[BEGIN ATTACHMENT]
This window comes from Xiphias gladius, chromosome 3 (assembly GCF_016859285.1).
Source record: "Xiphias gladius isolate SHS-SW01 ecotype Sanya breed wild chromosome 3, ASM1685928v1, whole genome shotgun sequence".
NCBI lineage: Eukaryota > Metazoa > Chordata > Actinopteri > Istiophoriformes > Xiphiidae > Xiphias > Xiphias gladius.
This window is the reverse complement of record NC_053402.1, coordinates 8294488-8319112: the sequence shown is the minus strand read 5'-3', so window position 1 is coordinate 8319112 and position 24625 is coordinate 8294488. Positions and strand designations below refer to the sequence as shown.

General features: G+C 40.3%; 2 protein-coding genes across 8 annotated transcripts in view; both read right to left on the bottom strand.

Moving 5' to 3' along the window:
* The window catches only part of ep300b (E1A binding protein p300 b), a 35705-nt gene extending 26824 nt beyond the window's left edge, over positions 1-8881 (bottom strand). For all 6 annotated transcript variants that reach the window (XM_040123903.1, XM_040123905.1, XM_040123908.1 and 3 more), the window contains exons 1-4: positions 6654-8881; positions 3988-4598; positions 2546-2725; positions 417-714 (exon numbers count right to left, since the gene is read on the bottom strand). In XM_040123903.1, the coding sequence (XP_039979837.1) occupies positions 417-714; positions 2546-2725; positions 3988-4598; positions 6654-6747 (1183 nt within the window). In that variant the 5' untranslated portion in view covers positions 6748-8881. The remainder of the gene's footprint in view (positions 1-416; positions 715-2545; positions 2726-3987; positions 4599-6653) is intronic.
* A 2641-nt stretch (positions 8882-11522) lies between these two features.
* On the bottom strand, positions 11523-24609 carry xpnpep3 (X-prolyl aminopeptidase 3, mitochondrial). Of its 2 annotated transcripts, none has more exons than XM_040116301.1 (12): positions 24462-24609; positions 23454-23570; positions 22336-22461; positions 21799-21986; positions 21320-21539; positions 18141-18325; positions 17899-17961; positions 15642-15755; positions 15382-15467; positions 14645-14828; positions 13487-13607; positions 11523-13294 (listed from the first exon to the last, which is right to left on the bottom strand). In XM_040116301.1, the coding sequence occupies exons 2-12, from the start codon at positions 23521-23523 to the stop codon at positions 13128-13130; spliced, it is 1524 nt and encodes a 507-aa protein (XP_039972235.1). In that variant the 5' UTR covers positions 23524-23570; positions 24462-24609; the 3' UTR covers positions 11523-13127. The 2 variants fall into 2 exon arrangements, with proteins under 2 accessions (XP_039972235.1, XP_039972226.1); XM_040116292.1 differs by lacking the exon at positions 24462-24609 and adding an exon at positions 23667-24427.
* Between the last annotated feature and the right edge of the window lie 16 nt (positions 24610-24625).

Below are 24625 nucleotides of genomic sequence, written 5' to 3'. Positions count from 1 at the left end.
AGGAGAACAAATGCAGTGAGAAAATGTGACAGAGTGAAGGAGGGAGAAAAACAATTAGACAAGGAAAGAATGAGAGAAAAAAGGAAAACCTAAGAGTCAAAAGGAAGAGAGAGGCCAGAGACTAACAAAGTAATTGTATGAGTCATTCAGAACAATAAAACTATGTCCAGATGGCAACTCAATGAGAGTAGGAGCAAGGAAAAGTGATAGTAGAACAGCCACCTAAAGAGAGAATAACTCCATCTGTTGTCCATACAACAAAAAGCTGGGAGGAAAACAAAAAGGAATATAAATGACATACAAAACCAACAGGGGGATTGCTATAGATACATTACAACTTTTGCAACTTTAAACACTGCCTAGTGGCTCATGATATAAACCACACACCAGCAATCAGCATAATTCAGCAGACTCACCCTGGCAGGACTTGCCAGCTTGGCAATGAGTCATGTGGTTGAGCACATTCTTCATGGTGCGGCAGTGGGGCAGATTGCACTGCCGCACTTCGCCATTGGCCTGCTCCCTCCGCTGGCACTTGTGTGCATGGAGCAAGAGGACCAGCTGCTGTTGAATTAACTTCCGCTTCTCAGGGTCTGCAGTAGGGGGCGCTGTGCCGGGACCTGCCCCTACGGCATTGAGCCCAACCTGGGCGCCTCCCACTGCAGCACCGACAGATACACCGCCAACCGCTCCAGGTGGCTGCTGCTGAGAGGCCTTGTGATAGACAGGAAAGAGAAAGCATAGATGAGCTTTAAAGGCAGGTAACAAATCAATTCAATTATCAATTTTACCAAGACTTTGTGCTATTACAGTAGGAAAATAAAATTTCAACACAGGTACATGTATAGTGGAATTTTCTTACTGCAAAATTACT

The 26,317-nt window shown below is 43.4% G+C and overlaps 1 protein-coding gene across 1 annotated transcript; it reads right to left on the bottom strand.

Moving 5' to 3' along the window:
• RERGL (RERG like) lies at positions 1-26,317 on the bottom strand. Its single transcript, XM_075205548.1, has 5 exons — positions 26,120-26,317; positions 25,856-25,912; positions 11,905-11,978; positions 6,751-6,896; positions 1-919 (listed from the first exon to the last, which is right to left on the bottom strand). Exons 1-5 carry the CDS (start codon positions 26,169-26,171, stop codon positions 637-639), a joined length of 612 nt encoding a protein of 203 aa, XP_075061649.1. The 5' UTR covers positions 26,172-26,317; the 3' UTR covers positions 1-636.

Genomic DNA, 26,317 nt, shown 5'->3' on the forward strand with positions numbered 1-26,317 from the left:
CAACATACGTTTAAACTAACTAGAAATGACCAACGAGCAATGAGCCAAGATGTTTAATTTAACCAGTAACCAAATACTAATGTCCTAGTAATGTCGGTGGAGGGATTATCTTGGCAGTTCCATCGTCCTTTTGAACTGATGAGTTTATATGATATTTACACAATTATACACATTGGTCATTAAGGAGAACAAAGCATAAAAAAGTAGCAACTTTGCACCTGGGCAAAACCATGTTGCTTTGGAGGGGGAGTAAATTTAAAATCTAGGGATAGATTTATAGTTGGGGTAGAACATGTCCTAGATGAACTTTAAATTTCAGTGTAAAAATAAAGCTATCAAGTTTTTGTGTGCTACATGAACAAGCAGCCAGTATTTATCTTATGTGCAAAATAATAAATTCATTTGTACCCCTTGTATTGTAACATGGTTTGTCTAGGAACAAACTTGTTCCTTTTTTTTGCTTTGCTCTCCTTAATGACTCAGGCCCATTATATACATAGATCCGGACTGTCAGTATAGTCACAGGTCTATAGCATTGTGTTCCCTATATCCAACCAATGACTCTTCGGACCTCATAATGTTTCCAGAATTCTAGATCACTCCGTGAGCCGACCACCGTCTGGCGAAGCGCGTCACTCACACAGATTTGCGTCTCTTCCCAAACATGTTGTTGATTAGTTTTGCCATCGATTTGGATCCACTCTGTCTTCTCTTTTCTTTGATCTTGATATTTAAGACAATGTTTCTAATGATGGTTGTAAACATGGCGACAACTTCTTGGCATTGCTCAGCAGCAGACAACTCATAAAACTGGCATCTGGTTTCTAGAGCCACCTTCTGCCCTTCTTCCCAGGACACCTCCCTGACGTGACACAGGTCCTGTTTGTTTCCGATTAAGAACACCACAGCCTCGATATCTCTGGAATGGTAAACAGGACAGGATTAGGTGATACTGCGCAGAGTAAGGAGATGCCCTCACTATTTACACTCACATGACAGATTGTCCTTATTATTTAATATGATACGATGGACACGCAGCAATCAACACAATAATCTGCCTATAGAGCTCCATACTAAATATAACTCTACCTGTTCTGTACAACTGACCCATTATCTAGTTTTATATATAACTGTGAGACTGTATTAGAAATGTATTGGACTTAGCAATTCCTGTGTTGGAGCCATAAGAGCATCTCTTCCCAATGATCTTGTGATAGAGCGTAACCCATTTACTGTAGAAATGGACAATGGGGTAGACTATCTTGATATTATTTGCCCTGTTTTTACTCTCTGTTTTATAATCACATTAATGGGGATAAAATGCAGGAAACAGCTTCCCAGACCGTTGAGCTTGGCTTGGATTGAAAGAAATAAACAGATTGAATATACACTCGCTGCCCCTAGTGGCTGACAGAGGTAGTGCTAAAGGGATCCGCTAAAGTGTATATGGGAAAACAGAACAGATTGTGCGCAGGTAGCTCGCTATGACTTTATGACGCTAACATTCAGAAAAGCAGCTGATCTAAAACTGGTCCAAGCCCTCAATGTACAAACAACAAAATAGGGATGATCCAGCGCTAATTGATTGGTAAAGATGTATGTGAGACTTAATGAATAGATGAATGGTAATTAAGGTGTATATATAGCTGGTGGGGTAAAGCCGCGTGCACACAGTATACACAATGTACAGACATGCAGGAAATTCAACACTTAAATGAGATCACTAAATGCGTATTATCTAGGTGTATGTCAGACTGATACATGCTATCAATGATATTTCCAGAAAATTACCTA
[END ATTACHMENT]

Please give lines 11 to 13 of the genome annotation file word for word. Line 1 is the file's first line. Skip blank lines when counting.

Below are 24625 nucleotides of genomic sequence, written 5' to 3'. Positions count from 1 at the left end.
AGGAGAACAAATGCAGTGAGAAAATGTGACAGAGTGAAGGAGGGAGAAAAACAATTAGACAAGGAAAGAATGAGAGAAAAAAGGAAAACCTAAGAGTCAAAAGGAAGAGAGAGGCCAGAGACTAACAAAGTAATTGTATGAGTCATTCAGAACAATAAAACTATGTCCAGATGGCAACTCAATGAGAGTAGGAGCAAGGAAAAGTGATAGTAGAACAGCCACCTAAAGAGAGAATAACTCCATCTGTTGTCCATACAACAAAAAGCTGGGAGGAAAACAAAAAGGAATATAAATGACATACAAAACCAACAGGGGGATTGCTATAGATACATTACAACTTTTGCAACTTTAAACACTGCCTAGTGGCTCATGATATAAACCACACACCAGCAATCAGCATAATTCAGCAGACTCACCCTGGCAGGACTTGCCAGCTTGGCAATGAGTCATGTGGTTGAGCACATTCTTCATGGTGCGGCAGTGGGGCAGATTGCACTGCCGCACTTCGCCATTGGCCTGCTCCCTCCGCTGGCACTTGTGTGCATGGAGCAAGAGGACCAGCTGCTGTTGAATTAACTTCCGCTTCTCAGGGTCTGCAGTAGGGGGCGCTGTGCCGGGACCTGCCCCTACGGCATTGAGCCCAACCTGGGCGCCTCCCACTGCAGCACCGACAGATACACCGCCAACCGCTCCAGGTGGCTGCTGCTGAGAGGCCTTGTGATAGACAGGAAAGAGAAAGCATAGATGAGCTTTAAAGGCAGGTAACAAATCAATTCAATTATCAATTTTACCAAGACTTTGTGCTATTACAGTAGGAAAATAAAATTTCAACACAGGTACATGTATAGTGGAATTTTCTTACTGCAAAATTACT

The 26,317-nt window shown below is 43.4% G+C and overlaps 1 protein-coding gene across 1 annotated transcript; it reads right to left on the bottom strand.